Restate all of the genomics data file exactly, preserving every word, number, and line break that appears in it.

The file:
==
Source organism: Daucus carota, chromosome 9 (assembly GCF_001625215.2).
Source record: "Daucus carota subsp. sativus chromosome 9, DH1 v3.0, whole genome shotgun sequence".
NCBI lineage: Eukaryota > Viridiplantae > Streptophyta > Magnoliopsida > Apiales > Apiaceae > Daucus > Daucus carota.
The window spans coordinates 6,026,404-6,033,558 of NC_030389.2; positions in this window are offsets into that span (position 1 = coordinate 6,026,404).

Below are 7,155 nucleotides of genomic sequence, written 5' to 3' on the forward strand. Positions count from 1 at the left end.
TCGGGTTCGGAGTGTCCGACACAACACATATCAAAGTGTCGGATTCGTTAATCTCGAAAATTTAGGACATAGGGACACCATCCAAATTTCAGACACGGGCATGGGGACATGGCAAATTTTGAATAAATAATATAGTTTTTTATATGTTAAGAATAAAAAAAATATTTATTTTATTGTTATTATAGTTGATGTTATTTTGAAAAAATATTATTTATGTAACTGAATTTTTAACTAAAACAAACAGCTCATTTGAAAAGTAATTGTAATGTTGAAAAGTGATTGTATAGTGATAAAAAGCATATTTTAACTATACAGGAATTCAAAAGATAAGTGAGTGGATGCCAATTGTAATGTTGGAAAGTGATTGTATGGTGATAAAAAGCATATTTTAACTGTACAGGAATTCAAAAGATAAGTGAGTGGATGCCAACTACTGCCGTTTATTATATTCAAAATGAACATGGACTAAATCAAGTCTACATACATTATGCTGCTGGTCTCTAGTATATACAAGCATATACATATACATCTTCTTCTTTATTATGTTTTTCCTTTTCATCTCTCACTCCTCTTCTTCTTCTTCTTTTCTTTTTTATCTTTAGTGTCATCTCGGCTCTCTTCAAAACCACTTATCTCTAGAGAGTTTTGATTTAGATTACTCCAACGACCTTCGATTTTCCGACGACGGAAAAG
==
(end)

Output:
Source organism: Daucus carota, chromosome 9 (assembly GCF_001625215.2).
Source record: "Daucus carota subsp. sativus chromosome 9, DH1 v3.0, whole genome shotgun sequence".
NCBI lineage: Eukaryota > Viridiplantae > Streptophyta > Magnoliopsida > Apiales > Apiaceae > Daucus > Daucus carota.
The window spans coordinates 6,026,404-6,033,558 of NC_030389.2; positions in this window are offsets into that span (position 1 = coordinate 6,026,404).

Below are 7,155 nucleotides of genomic sequence, written 5' to 3' on the forward strand. Positions count from 1 at the left end.
TCGGGTTCGGAGTGTCCGACACAACACATATCAAAGTGTCGGATTCGTTAATCTCGAAAATTTAGGACATAGGGACACCATCCAAATTTCAGACACGGGCATGGGGACATGGCAAATTTTGAATAAATAATATAGTTTTTTATATGTTAAGAATAAAAAAAATATTTATTTTATTGTTATTATAGTTGATGTTATTTTGAAAAAATATTATTTATGTAACTGAATTTTTAACTAAAACAAACAGCTCATTTGAAAAGTAATTGTAATGTTGAAAAGTGATTGTATAGTGATAAAAAGCATATTTTAACTATACAGGAATTCAAAAGATAAGTGAGTGGATGCCAATTGTAATGTTGGAAAGTGATTGTATGGTGATAAAAAGCATATTTTAACTGTACAGGAATTCAAAAGATAAGTGAGTGGATGCCAACTACTGCCGTTTATTATATTCAAAATGAACATGGACTAAATCAAGTCTACATACATTATGCTGCTGGTCTCTAGTATATACAAGCATATACATATACATCTTCTTCTTTATTATGTTTTTCCTTTTCATCTCTCACTCCTCTTCTTCTTCTTCTTTTCTTTTTTATCTTTAGTGTCATCTCGGCTCTCTTCAAAACCACTTATCTCTAGAGAGTTTTGATTTAGATTACTCCAACGACCTTCGATTTTCCGACGACGGAAAAG